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School Garden

Posted by Ducky8 z8TX (My Page) on
Sat, Oct 19, 02 at 7:44

I am the garden coordinator (Free Weed Puller) for a Middle School in Temple, Texas. Last year a Military Troop that adopted the school came to the school and put in railroad ties to fix a problem that the school had of the yard washing down the road. Now it is built up and it looks great. There were plants donated and a Group called B. E. M. E. R. S. (something amount beautification education math, science) anyway it was a group of kids that stayed after school and planted plants. Nothing was put down first to keep the grass from growing and now there is grass and weeds in the beds. It was totally neglected over the summer and the weeds took over. The Army troop came and helped all day pulling weeds and putting down compost. The beds never got completely done. To make this long story shorter, I would like to yank up the plant that are there and plant some kind of plant that would fill out and cover the beds. I would like it to be able to exist with the grass and choke it out. I would like for it to be maybe 12 inches or little more taller. And it looks great all year long. Very low maintenance and very little water required, since it is not taken care of during the summer months.


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RE: School Garden

Im not sure whether your plan is feasible, since planting something virtually maintenance free and able to choke down weeds is quite difficult to achieve.

One option for you, and since this is a school, is to use it as an opportunity to teach the kids something. Maybe what you could do was:

1 - Remove any plants planted that you want to keep

2 - Lay down lots of newspaper and cardboard and build a type of lasagna garden bed. There is a forum specifically for this method and there is also an interesting discussion of it in the cottage gardens forum. The kids could bring the newspaper and cardboard from home and help build the layers. This would also offer the biology teachers the chance to teach them a bit how Mother Nature works.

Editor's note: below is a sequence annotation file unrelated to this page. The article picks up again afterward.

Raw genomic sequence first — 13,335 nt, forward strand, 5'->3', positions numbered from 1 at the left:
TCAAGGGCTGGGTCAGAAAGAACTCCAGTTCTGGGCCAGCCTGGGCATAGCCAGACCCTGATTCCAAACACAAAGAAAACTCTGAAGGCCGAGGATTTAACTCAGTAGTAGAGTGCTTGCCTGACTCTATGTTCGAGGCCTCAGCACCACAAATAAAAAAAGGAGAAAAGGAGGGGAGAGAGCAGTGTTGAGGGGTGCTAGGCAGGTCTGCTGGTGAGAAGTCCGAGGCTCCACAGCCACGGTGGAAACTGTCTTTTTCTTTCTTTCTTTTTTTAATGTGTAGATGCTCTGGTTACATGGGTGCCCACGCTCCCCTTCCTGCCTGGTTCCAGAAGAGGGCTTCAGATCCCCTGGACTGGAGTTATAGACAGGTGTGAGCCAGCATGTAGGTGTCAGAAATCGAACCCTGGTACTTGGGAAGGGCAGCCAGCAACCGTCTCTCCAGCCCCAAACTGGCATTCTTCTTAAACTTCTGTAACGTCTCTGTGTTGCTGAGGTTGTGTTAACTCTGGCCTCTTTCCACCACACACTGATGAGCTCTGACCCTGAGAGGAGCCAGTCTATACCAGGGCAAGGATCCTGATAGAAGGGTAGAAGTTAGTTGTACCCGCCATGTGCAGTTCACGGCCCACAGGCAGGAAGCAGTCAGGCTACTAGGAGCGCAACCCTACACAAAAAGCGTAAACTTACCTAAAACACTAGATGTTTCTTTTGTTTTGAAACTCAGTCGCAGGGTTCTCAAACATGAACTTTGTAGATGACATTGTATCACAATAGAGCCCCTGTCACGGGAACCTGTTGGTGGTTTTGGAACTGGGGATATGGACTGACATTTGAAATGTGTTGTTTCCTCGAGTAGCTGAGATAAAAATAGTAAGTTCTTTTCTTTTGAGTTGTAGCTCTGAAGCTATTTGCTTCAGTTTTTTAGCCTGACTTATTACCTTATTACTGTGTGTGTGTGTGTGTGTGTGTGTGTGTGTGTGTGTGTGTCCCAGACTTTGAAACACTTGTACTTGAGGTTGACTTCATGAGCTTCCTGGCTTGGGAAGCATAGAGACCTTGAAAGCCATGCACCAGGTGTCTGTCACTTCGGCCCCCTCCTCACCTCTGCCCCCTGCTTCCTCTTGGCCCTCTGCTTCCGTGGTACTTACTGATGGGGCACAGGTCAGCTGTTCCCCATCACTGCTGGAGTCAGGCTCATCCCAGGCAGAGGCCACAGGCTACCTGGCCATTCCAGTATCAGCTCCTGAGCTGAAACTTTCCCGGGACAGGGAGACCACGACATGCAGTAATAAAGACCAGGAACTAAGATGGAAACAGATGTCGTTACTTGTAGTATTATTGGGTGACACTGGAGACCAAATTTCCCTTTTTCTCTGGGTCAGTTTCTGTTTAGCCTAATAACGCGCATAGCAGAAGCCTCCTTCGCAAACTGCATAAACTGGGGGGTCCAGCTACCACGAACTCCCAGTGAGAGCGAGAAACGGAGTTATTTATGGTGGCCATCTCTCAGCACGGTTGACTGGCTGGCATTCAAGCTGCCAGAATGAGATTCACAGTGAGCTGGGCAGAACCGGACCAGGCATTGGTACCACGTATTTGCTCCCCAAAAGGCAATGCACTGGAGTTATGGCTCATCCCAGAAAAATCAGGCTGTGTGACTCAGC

3 - Once the bed is ready, replant the plants you saved and add other easy care ones. Options for your warm climate are succulents, cacti and ornamental grasses. Maybe each kid could donate a plant (dont know how many kids there are in the school and the size of the beds), according to the directives you set. This wouldnt cost much for the families but would give the kids a sense of ownership they will lack if you just get the plants from a garden centre. They will then be able to track the progress of his/her own plant, as well as the others.

4 - Prepare to have at least minimum care during the Summer holidays, otherwise this would just be a waste a time. Isnt there a janitor or security officer who might be able to water? If this is not the case, consider investing in a watering system which can be operated by a small programmable computer. If you use easy care plants like I mentioned above you should be able to get away with it for a couple of months without much care anyway.

I dont know if Ive helped, but this is how I would approach the project, if it was mine.

Eduarda


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RE: School Garden

Great advise from Eduarda,
I would like to add and highly recommend the use of MULCH
ALOT of it. I'm not talking about a thin layer just to cover. I'm talking at least 4 inches. THe more the better.

It will help in the prevention of most weeds and the ones that insist on trying too grow there it so much easier to pull them out.

Mulch will help with the amount of watering.
I'm in North Dallas and since I have learned this I have not had to water my flower beds but just once during the bad draught summer year before last and not at all this summer. It all survive on what rain we got.

Visit the Lady Bird Johnson WIld Flower Center on the web and see the hardy, drought, resistant plants they grow and suggest.

Also Our Garden club will have plants to donate in the Spring so let me know if you need anything then.


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